6 What were the important outcomes of the Constitutional Convention Virginia Plan:Separation of powersBicameral legislature based on populationFederal government had increased powersNew Jersey Plan:Unicameral legislature where every state received equal representation.Great Compromise:Hybrid of VA and NJ Plans:Bicameral legislature:House of Reps based on populationSenate based upon equal representationThree-Fifth’s Clause:Slaves count as 3/5’s of a person for representation purposes.
7 What are the basic principals of the Constitution? Popular SovereigntyGovernment power resides in the peopleLimited governmentGovernment is not all powerful, can only do what the people let it.Separation of PowersHelps prevent one branch from becoming too powerfulChecks and BalancesFederalismDivision of power among national and state governments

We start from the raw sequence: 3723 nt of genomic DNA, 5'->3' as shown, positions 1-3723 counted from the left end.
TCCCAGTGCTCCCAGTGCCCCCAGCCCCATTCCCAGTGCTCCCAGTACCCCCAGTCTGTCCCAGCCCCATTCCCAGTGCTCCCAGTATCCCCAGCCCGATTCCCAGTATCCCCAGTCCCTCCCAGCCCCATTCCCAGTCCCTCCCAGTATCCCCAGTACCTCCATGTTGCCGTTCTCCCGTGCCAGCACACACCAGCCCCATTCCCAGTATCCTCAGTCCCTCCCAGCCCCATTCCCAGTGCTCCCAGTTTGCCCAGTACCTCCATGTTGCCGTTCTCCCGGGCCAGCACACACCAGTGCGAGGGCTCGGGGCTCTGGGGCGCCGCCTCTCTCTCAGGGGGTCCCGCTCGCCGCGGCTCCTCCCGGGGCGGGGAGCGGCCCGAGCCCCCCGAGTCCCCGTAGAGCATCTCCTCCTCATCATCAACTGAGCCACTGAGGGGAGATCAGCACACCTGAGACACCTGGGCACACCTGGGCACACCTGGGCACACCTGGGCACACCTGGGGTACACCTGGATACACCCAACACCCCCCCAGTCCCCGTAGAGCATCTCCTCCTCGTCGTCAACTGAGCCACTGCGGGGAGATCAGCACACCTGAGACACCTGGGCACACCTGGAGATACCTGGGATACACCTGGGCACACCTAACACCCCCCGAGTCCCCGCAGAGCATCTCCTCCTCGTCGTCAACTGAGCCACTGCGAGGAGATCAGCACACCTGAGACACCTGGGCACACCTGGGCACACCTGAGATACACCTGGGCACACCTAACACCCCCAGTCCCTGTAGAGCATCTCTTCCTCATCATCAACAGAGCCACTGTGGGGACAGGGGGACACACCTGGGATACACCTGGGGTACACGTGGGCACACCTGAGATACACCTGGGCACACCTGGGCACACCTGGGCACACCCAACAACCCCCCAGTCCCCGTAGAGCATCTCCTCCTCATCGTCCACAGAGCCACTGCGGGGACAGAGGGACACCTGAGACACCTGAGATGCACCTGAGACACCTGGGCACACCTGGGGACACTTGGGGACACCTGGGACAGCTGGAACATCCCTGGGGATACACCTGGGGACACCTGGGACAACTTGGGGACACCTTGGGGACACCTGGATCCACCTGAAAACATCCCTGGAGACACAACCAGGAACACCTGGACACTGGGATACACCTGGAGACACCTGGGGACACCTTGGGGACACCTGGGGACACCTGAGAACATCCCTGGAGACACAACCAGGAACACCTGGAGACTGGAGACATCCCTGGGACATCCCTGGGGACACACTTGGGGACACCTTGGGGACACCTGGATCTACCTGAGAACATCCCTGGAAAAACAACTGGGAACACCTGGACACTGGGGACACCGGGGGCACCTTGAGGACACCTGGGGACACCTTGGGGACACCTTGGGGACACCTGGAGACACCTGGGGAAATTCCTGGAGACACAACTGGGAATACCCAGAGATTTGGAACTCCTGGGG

9 Who Wrote It?James Madison is considered “the father of the Constitution.”His important contributions:The Virginia PlanSeparation of PowersBill of Rights
10 When was it written? May 25th to September 17th, 1787 Philadelphia Intention was to revise Articles of ConfederationEnded up replacing the Articles and creating a new governmentCalled the “Constitutional Convention.”
11 Please answer the following questions using pages 72-73 of your text 1. How many delegates were present at the Philadelphia Convention?2. What were some of the occupations of the delegates?3. What notable people attended? What notable people did not attend?4. Who was chosen to lead the Philadelphia Convention?5. Explain how the convention was operated?
12 What were the important outcomes of the Constitutional Convention Virginia Plan:Separation of powersBicameral legislature based on populationFederal government had increased powersNew Jersey Plan:Unicameral legislature where every state received equal representation.Great Compromise:Hybrid of VA and NJ Plans:Bicameral legislature:House of Reps based on populationSenate based upon equal representationThree-Fifth’s Clause:Slaves count as 3/5’s of a person for representation purposes.